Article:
Study

Plant species richness responses to grazing protection and degradation history in a low productivity landscape

  • Published source details Fensham R., Silcock J. & Dwyer J. (2011) Plant species richness responses to grazing protection and degradation history in a low productivity landscape. Journal of Vegetation Science, 22, 997-1008

Actions

This study is summarised as evidence for the following.

Action Category

Use wire fencing to exclude large native herbivores

Action Link
Forest Conservation

Use wire fences within grazing areas to exclude livestock from specific forest sections

Action Link
Forest Conservation
  1. Use wire fencing to exclude large native herbivores

    A replicated, controlled study in 1981-2010 in Mulga Acacia aneura dry forest in Queensland, Australia (Fensham, Silcock & Dwyer 2011) found no effect of excluding herbivores on the number of plant species. There was no difference between treatments for species richness of all plants (exclusion: 15; unfenced: 16 species/plot), annual grasses (exclusion: 2; unfenced: 3), perennial grasses (exclusion: 3; unfenced: 3), annual herbaceous species (exclusion: 5; unfenced: 5) and perennial herbaceous species (exclusion: 4; unfenced: 3).. In 1981-1983, two treatments (50 × 50 m plots) were replicated at three sites: control (unfenced) and fences to exclude all mammalian herbivores >200 g. Plant species richness was determined in 2008 in twenty 2 × 7 m subplots in each treatment.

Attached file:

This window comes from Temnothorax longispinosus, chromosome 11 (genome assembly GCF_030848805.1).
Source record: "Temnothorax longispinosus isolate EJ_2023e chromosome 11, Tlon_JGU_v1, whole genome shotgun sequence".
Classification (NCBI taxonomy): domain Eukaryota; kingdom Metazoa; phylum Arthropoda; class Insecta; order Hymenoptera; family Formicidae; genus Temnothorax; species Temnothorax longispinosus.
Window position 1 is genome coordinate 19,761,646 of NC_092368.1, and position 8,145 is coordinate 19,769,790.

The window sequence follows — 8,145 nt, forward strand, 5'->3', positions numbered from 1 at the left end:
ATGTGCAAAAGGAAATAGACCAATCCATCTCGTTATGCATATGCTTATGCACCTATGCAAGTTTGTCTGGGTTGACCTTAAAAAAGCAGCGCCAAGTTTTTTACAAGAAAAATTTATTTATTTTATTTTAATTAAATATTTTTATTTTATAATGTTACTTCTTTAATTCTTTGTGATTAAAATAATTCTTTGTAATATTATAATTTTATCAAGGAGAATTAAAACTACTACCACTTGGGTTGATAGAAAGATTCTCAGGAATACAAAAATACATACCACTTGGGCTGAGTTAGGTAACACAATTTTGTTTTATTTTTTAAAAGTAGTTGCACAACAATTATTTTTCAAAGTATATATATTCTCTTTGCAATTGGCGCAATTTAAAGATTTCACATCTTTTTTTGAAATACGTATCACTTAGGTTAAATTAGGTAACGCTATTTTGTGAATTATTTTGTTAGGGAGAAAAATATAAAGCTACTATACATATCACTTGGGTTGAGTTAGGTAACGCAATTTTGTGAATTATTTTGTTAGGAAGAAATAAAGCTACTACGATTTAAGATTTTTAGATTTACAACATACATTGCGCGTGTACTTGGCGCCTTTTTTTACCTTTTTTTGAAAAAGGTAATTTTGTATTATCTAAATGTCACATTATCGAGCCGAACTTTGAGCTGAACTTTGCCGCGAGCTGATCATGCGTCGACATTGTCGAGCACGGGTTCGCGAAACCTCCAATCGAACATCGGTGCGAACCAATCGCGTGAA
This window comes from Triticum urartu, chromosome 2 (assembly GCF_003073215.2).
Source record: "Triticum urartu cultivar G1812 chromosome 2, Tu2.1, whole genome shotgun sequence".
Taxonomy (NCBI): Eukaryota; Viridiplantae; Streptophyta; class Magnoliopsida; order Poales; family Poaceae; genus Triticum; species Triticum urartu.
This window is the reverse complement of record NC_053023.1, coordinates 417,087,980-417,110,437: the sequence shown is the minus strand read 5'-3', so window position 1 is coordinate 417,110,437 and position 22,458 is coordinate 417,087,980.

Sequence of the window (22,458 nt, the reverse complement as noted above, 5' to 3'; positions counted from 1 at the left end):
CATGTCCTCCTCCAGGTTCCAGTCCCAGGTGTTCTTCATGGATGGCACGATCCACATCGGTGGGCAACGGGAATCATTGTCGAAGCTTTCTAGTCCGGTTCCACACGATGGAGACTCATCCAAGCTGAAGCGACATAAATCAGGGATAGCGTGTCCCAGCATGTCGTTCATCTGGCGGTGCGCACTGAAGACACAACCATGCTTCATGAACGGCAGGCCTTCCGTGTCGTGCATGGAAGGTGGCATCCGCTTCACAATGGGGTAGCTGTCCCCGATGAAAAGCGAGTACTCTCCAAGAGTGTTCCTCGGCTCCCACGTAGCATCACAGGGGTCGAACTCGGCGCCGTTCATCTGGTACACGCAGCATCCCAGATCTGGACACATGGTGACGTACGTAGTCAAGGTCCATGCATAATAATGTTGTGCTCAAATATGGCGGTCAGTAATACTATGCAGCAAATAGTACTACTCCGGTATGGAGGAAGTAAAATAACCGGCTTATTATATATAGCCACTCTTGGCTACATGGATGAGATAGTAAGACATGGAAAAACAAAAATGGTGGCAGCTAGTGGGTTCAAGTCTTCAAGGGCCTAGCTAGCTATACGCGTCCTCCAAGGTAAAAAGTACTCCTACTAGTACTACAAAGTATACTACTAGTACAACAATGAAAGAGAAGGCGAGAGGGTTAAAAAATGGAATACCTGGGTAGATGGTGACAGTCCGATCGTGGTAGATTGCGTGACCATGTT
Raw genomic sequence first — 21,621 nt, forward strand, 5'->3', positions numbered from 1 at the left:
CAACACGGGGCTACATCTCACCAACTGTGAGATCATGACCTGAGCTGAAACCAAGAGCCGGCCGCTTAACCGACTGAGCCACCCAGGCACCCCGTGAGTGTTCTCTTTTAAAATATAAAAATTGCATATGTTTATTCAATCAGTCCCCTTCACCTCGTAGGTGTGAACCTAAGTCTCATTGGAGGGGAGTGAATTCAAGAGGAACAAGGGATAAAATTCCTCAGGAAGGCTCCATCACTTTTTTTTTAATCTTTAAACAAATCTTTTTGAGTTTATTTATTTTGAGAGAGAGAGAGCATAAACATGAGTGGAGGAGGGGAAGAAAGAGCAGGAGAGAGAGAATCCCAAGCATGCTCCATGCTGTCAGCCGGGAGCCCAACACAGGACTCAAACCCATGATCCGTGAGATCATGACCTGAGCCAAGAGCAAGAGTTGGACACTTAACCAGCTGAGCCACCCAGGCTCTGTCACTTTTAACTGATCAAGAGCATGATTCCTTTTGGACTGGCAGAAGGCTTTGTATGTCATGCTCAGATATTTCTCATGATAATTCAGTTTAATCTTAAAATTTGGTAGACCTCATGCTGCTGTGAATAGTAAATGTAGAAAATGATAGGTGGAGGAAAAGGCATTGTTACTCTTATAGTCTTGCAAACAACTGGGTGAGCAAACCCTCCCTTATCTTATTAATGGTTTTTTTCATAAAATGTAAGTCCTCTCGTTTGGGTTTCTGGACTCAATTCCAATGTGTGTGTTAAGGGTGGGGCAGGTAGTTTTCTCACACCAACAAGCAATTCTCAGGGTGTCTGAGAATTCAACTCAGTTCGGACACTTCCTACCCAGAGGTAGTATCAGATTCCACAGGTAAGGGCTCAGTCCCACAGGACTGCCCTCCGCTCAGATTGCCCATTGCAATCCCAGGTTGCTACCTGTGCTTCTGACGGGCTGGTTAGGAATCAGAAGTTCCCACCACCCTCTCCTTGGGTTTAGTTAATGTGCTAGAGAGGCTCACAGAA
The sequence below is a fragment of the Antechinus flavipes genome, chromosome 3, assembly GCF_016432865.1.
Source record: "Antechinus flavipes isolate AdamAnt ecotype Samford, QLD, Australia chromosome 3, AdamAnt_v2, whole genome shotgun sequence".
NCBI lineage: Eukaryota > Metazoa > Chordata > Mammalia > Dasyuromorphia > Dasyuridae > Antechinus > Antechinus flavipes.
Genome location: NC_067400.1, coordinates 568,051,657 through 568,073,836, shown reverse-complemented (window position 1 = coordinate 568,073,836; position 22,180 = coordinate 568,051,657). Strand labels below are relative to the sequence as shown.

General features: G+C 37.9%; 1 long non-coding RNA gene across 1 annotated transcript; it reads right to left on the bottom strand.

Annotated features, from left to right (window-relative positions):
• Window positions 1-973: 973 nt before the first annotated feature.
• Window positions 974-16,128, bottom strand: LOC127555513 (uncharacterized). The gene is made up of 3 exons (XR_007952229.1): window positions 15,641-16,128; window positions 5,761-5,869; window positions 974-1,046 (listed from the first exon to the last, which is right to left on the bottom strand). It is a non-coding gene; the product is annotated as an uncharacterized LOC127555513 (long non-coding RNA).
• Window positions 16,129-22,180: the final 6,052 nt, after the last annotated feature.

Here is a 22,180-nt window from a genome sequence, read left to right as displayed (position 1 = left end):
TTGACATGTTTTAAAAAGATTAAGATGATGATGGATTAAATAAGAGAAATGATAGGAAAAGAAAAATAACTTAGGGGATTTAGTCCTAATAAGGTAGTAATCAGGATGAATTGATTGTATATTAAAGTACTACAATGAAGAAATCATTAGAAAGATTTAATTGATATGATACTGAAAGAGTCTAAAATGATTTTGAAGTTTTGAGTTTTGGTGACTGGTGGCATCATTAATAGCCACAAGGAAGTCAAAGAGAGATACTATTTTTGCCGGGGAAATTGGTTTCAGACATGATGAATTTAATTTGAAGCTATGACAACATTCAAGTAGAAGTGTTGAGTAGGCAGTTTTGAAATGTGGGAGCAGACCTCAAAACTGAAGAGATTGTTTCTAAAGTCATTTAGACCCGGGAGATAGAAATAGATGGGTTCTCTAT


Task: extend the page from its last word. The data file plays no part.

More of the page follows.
2. Use wire fences within grazing areas to exclude livestock from specific forest sections

    A replicated, controlled study in 1981-2010 in Mulga Acacia aneura dry forest in Queensland, Australia (Fensham, Silcock & Dwyer 2011) found that exclusion of sheep and cattle increased annual grass species richness. Annual grass species richness was higher in fenced (3.5 species/plot) than in grazed plots (2.6). Species richness was similar between treatments for: all plants (fenced: 18.6; grazed: 15.9), perennial grasses (fenced: 3.3; grazed: .3.3), annual herbaceous plants (fenced: 6.2; grazed: 5.4) and perennial herbaceous plants (fenced: 4.5; grazed: 3.2). In 1981-1983 two treatment plots were established (50 × 50 m): grazed and wire fenced to exclude sheep and cattle, but not kangaroos or rabbits were replicated at three sites regularly grazed by cattle and sheep at 0.1-0.9 dry sheep equivalents/ha. Plant species richness was determined in 2008 in twenty 2 × 7 m plots in each treatment.

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